Now, this is where my time in Rome sort of went to hell. I decided to use a bank ATM to get whatever cash I would need for the rest of my trip. I put my card in and waited for my cash withdrawal to appear. There was a notice on the screen stating I had thirty seconds to retrieve my card or it would keep my card, and then the countdown began without ever returning my card. NOOOOOOOO!!!!!! The ATM ate my card! No problem…I decided to go back to the bank the next morning to ask them to open the ATM. Unfortunately for me, Italy’s banks are closed on weekends and this happened to me on a Friday night. Even more unfortunate was the fact that I was leaving by train for Florence early Sunday morning!!! After stressing about that big time that night and the following day, I simply made peace with not having my credit card, exchanged U.S. dollars at a crappy exchange rate for euros, and I was all set. Word to the wise….bring TWO cards, ALWAYS and ONLY use bank ATMs and ALWAYS and ONLY use an ATM when the bank is currently open! I cannot stress that last part enough. Lesson learned.
A highlight of our evening, however, was that when Sue, Kathy, and I were approaching our hotel, we heard music and singing emanating from a church located on the ground floor of our hotel building. They were singing opera, and it was lovely! We quietly opened the doors of the church, only to find a young group of Asian singers singing in an empty church. They waved for us to come in and we sat down at one of the pews. Their voices were outstanding! Tears were flowing from our eyes. Listening to the singers was a lovely way for me to forget my financial woes the minute their gorgeous voices surrounded me. But we were in a church, and God was right there beside me, helping me find a balance when I experienced my one and only hiccup in Europe.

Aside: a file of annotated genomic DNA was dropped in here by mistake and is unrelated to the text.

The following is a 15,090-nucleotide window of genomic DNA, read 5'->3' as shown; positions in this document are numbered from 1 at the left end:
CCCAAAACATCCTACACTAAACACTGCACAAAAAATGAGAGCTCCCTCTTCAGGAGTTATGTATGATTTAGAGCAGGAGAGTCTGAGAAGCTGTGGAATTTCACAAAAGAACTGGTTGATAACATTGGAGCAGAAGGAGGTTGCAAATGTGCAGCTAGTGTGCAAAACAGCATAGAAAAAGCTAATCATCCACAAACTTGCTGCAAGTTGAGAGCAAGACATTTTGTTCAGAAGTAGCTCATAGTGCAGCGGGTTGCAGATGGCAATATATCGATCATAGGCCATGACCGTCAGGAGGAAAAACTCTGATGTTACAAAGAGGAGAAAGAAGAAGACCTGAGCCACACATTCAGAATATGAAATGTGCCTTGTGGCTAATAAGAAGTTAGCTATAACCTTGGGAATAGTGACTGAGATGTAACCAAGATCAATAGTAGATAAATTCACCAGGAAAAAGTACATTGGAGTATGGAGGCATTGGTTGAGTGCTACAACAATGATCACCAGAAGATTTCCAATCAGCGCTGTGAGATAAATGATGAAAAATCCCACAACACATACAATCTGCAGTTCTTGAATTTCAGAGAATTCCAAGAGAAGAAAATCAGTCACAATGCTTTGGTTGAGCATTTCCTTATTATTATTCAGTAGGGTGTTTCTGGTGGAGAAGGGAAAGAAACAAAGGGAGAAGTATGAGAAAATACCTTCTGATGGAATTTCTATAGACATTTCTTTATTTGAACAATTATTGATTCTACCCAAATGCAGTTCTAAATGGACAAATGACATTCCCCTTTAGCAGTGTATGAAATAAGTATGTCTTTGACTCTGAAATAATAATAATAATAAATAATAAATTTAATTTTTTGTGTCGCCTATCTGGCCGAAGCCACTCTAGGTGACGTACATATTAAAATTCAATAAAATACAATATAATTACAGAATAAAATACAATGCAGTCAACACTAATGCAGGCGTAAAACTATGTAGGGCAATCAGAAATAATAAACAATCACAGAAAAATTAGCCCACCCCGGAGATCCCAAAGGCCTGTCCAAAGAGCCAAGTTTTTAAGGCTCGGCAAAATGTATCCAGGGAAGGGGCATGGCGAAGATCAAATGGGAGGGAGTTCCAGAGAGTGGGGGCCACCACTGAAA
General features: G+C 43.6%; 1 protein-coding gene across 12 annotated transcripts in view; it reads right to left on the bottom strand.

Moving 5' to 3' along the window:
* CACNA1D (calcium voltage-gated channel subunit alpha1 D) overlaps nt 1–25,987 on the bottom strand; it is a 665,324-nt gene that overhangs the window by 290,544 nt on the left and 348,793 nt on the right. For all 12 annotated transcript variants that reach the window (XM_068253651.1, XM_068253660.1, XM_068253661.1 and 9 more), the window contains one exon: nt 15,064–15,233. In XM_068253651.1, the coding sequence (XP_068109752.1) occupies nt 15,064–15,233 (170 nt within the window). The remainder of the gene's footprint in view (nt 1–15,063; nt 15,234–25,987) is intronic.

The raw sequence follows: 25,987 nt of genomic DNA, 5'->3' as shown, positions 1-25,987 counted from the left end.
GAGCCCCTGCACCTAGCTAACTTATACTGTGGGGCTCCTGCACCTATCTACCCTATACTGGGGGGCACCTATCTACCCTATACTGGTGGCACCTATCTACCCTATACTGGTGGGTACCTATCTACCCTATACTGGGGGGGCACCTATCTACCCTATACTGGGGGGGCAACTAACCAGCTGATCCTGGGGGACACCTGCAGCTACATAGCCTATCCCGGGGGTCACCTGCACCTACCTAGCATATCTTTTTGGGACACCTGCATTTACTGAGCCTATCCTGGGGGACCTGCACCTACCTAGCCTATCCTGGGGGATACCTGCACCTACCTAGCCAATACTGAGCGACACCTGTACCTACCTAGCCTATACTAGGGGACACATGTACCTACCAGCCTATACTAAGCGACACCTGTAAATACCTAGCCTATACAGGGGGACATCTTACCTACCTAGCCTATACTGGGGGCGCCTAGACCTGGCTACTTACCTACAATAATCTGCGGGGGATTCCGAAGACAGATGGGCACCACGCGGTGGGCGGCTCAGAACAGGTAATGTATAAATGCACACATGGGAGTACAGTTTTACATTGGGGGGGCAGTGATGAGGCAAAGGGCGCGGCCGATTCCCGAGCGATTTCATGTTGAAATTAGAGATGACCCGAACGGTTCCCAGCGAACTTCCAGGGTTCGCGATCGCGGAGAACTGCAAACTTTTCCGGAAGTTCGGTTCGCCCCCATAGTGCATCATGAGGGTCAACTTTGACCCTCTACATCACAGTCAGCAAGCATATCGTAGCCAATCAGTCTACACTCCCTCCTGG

Early the following morning, I took a taxi to the Colosseum where I had reserved a seven-hour “Best of Rome” tour. The first half of the tour consisted of touring the Colosseum, the Pantheon, Trevi Fountain and the Roman Forum.
My tour guide told me that Paul McCartney paid for the construction of the platform at the rear of this photo for his concert held at the Colosseum.
This area below was the ONLY spot in the Colosseum that wasn’t covered by mobs of tourists.
I loved seeing this man roasting chestnuts along the streets as we walked during the tour.
Lunch followed, and then the second half of the tour encompassed the Vatican Museum, Sistine Chapel, and St. Peter Basilica.
I will spare you my endless photos of the Vatican Museum <yawn> but the trade off will be photos from St. Peter Basilica!
I couldn’t take the mobs inside the Basilica, so I escaped only to see the Swiss Guard outside. They don’t look very fierce, don’t you agree?
I thnk I could take this guy down!
Although quite dashing, I think they need more masculine uniforms so people like me won’t make fun of them.
I was then directed how to board a bus (this time it was empty when I boarded the bus…whew!), and I was back at the hotel in no time…YAY!
Cary had prearranged a farewell dinner at a restaurant for our tour group as this was the last evening together. I had a huge lump in my throat during the entire meal. I knew it would be very difficult for me to say goodbye to my friends. Reflecting back to our first meet-and-greet in Paris a mere two weeks prior when I stood up to introduce myself to a group of strangers, who would have thought that I would feel this way about them as my friends now? <sigh> :'(
After dinner, some of us sat outside on our hotel deck, and we said our final goodbyes. It was hard for me to check my emotions. Man, good thing I don’t play poker! I would easily give away my hand by my facial expression.
I had told everyone that I wouldn’t see them the following morning for breakfast because I had a very early train to catch. With very teary goodbyes to my wonderful newfound friends, I went to my hotel room to pack for my next adventure. I was heading to Florence where I was continuing my trip as a solo traveler again.
I was ready to travel alone again. I had come full circle, traveling as I had begun this trip…very much alone but never for a moment feeling lonely. However, this time, I felt SO much stronger, SO much more empowered, and SO happy that I had pushed my personal limits. What a gift it was to realize that.